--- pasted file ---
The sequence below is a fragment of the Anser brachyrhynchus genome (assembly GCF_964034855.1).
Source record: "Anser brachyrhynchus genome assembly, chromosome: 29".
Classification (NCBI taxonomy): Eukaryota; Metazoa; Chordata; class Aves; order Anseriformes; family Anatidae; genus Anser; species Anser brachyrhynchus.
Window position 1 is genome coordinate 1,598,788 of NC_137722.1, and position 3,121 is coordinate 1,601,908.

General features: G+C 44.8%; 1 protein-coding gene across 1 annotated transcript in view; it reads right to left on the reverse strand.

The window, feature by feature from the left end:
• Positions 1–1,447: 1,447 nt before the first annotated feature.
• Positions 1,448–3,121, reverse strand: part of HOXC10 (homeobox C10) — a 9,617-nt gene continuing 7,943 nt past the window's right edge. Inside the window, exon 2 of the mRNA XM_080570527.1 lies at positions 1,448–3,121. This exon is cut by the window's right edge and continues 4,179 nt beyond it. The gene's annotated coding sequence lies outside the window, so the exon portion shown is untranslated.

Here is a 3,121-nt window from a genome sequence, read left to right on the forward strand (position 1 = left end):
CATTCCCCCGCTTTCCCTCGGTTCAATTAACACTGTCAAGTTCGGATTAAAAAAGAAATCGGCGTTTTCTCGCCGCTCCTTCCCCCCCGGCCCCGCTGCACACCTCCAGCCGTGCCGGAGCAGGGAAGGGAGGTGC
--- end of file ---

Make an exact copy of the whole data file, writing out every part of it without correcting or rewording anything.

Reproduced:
The sequence below is a fragment of the Anser brachyrhynchus genome (assembly GCF_964034855.1).
Source record: "Anser brachyrhynchus genome assembly, chromosome: 29".
Classification (NCBI taxonomy): Eukaryota; Metazoa; Chordata; class Aves; order Anseriformes; family Anatidae; genus Anser; species Anser brachyrhynchus.
Window position 1 is genome coordinate 1,598,788 of NC_137722.1, and position 3,121 is coordinate 1,601,908.

General features: G+C 44.8%; 1 protein-coding gene across 1 annotated transcript in view; it reads right to left on the reverse strand.

The window, feature by feature from the left end:
• Positions 1–1,447: 1,447 nt before the first annotated feature.
• Positions 1,448–3,121, reverse strand: part of HOXC10 (homeobox C10) — a 9,617-nt gene continuing 7,943 nt past the window's right edge. Inside the window, exon 2 of the mRNA XM_080570527.1 lies at positions 1,448–3,121. This exon is cut by the window's right edge and continues 4,179 nt beyond it. The gene's annotated coding sequence lies outside the window, so the exon portion shown is untranslated.

Here is a 3,121-nt window from a genome sequence, read left to right on the forward strand (position 1 = left end):
CATTCCCCCGCTTTCCCTCGGTTCAATTAACACTGTCAAGTTCGGATTAAAAAAGAAATCGGCGTTTTCTCGCCGCTCCTTCCCCCCCGGCCCCGCTGCACACCTCCAGCCGTGCCGGAGCAGGGAAGGGAGGTGC